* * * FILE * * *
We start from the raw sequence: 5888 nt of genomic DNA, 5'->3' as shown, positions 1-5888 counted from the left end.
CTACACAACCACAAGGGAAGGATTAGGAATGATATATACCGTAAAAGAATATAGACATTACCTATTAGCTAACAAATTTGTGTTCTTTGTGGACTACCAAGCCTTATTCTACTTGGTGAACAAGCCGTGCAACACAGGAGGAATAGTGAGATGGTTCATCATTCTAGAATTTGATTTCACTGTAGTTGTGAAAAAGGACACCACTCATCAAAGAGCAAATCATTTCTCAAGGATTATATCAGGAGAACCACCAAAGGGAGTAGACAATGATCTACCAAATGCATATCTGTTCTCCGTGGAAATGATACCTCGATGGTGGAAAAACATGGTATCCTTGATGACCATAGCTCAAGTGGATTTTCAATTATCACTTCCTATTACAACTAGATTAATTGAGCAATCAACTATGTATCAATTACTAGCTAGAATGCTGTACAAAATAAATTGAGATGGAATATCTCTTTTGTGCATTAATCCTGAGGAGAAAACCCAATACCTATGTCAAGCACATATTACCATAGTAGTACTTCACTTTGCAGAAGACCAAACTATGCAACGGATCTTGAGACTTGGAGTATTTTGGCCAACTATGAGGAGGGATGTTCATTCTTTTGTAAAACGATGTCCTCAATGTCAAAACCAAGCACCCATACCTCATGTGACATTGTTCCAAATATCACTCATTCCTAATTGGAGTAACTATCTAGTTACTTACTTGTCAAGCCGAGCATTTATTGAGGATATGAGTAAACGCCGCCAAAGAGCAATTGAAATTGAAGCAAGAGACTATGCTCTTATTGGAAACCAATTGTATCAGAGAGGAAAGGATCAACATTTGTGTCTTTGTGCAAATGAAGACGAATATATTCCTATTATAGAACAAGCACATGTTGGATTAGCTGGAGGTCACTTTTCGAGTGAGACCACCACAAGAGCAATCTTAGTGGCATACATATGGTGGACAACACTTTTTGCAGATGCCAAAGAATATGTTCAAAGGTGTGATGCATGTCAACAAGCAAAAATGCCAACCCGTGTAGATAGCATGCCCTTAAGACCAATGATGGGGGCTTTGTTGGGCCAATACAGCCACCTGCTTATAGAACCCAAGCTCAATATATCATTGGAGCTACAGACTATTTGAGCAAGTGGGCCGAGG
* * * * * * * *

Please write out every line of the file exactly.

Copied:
We start from the raw sequence: 5888 nt of genomic DNA, 5'->3' as shown, positions 1-5888 counted from the left end.
CTACACAACCACAAGGGAAGGATTAGGAATGATATATACCGTAAAAGAATATAGACATTACCTATTAGCTAACAAATTTGTGTTCTTTGTGGACTACCAAGCCTTATTCTACTTGGTGAACAAGCCGTGCAACACAGGAGGAATAGTGAGATGGTTCATCATTCTAGAATTTGATTTCACTGTAGTTGTGAAAAAGGACACCACTCATCAAAGAGCAAATCATTTCTCAAGGATTATATCAGGAGAACCACCAAAGGGAGTAGACAATGATCTACCAAATGCATATCTGTTCTCCGTGGAAATGATACCTCGATGGTGGAAAAACATGGTATCCTTGATGACCATAGCTCAAGTGGATTTTCAATTATCACTTCCTATTACAACTAGATTAATTGAGCAATCAACTATGTATCAATTACTAGCTAGAATGCTGTACAAAATAAATTGAGATGGAATATCTCTTTTGTGCATTAATCCTGAGGAGAAAACCCAATACCTATGTCAAGCACATATTACCATAGTAGTACTTCACTTTGCAGAAGACCAAACTATGCAACGGATCTTGAGACTTGGAGTATTTTGGCCAACTATGAGGAGGGATGTTCATTCTTTTGTAAAACGATGTCCTCAATGTCAAAACCAAGCACCCATACCTCATGTGACATTGTTCCAAATATCACTCATTCCTAATTGGAGTAACTATCTAGTTACTTACTTGTCAAGCCGAGCATTTATTGAGGATATGAGTAAACGCCGCCAAAGAGCAATTGAAATTGAAGCAAGAGACTATGCTCTTATTGGAAACCAATTGTATCAGAGAGGAAAGGATCAACATTTGTGTCTTTGTGCAAATGAAGACGAATATATTCCTATTATAGAACAAGCACATGTTGGATTAGCTGGAGGTCACTTTTCGAGTGAGACCACCACAAGAGCAATCTTAGTGGCATACATATGGTGGACAACACTTTTTGCAGATGCCAAAGAATATGTTCAAAGGTGTGATGCATGTCAACAAGCAAAAATGCCAACCCGTGTAGATAGCATGCCCTTAAGACCAATGATGGGGGCTTTGTTGGGCCAATACAGCCACCTGCTTATAGAACCCAAGCTCAATATATCATTGGAGCTACAGACTATTTGAGCAAGTGGGCCGAGG